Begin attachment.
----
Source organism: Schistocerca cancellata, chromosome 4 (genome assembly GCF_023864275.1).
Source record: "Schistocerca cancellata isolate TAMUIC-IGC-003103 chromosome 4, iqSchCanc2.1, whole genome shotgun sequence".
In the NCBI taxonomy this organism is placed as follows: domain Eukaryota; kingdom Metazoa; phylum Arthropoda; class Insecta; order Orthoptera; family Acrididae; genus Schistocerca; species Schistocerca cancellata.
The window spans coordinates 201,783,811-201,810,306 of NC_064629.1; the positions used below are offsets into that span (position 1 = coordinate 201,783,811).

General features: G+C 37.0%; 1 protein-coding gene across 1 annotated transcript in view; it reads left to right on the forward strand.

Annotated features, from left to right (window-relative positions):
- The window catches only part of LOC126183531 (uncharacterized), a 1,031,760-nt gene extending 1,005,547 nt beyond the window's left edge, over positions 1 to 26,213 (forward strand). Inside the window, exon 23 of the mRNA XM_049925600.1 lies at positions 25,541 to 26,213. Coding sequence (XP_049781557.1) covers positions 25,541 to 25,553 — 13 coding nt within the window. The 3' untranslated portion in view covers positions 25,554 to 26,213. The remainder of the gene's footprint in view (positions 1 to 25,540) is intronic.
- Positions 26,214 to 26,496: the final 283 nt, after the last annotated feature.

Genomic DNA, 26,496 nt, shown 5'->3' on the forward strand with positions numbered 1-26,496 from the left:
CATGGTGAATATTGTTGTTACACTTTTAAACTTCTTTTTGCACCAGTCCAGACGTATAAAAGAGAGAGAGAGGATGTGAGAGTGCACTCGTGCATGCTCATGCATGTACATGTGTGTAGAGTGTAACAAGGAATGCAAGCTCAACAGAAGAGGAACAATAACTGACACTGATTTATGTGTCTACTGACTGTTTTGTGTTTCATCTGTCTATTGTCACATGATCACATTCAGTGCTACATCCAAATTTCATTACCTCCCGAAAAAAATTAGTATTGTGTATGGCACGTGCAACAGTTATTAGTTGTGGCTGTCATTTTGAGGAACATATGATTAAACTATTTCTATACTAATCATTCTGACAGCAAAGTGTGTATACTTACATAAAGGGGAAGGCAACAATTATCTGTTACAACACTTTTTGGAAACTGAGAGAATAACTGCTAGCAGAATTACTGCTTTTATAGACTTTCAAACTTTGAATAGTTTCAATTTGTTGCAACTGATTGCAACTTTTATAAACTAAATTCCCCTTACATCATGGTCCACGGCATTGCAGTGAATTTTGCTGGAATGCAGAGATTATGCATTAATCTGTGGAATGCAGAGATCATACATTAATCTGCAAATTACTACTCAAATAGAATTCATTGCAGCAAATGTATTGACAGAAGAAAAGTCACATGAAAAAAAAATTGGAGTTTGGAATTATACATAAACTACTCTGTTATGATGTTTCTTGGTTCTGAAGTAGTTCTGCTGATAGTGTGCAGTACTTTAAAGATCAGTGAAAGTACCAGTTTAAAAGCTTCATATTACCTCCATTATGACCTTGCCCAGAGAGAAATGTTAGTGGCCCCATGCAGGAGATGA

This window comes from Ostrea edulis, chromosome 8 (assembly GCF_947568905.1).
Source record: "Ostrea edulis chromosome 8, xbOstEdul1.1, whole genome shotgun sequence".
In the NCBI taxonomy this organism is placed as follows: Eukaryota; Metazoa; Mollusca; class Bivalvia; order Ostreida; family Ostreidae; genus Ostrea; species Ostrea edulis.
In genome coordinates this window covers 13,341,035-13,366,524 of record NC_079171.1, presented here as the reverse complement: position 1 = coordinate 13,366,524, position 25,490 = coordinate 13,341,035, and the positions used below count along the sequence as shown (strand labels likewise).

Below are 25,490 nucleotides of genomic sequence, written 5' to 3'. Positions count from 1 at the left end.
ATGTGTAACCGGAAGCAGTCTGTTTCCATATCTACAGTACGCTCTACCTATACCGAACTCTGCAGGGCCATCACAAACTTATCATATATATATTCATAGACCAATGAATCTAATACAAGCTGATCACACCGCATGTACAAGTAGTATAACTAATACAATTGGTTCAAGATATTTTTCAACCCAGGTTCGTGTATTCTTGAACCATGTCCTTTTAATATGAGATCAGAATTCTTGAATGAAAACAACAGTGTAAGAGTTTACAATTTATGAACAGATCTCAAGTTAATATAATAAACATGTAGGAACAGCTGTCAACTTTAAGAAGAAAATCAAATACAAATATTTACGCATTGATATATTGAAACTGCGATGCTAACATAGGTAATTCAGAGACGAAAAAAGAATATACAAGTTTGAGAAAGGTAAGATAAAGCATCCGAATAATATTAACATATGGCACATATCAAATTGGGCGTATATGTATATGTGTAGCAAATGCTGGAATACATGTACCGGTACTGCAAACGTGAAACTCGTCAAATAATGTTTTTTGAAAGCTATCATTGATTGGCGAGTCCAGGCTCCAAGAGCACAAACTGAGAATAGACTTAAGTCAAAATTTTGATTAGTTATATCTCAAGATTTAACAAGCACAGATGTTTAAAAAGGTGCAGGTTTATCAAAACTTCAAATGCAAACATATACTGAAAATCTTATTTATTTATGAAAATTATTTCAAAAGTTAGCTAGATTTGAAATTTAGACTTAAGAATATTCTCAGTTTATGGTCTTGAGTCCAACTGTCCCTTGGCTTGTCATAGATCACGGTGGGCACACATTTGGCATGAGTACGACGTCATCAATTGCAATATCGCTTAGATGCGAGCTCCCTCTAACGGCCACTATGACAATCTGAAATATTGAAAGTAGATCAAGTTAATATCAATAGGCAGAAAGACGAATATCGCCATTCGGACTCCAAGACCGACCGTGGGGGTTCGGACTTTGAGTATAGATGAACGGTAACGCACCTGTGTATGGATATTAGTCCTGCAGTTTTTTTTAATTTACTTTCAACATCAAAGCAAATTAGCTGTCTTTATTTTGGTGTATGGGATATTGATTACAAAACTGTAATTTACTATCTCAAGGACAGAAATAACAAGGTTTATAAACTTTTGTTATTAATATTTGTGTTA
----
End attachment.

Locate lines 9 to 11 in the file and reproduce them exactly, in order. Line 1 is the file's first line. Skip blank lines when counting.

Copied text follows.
Genomic DNA, 26,496 nt, shown 5'->3' on the forward strand with positions numbered 1-26,496 from the left:
CATGGTGAATATTGTTGTTACACTTTTAAACTTCTTTTTGCACCAGTCCAGACGTATAAAAGAGAGAGAGAGGATGTGAGAGTGCACTCGTGCATGCTCATGCATGTACATGTGTGTAGAGTGTAACAAGGAATGCAAGCTCAACAGAAGAGGAACAATAACTGACACTGATTTATGTGTCTACTGACTGTTTTGTGTTTCATCTGTCTATTGTCACATGATCACATTCAGTGCTACATCCAAATTTCATTACCTCCCGAAAAAAATTAGTATTGTGTATGGCACGTGCAACAGTTATTAGTTGTGGCTGTCATTTTGAGGAACATATGATTAAACTATTTCTATACTAATCATTCTGACAGCAAAGTGTGTATACTTACATAAAGGGGAAGGCAACAATTATCTGTTACAACACTTTTTGGAAACTGAGAGAATAACTGCTAGCAGAATTACTGCTTTTATAGACTTTCAAACTTTGAATAGTTTCAATTTGTTGCAACTGATTGCAACTTTTATAAACTAAATTCCCCTTACATCATGGTCCACGGCATTGCAGTGAATTTTGCTGGAATGCAGAGATTATGCATTAATCTGTGGAATGCAGAGATCATACATTAATCTGCAAATTACTACTCAAATAGAATTCATTGCAGCAAATGTATTGACAGAAGAAAAGTCACATGAAAAAAAAATTGGAGTTTGGAATTATACATAAACTACTCTGTTATGATGTTTCTTGGTTCTGAAGTAGTTCTGCTGATAGTGTGCAGTACTTTAAAGATCAGTGAAAGTACCAGTTTAAAAGCTTCATATTACCTCCATTATGACCTTGCCCAGAGAGAAATGTTAGTGGCCCCATGCAGGAGATGA

This window comes from Ostrea edulis, chromosome 8 (assembly GCF_947568905.1).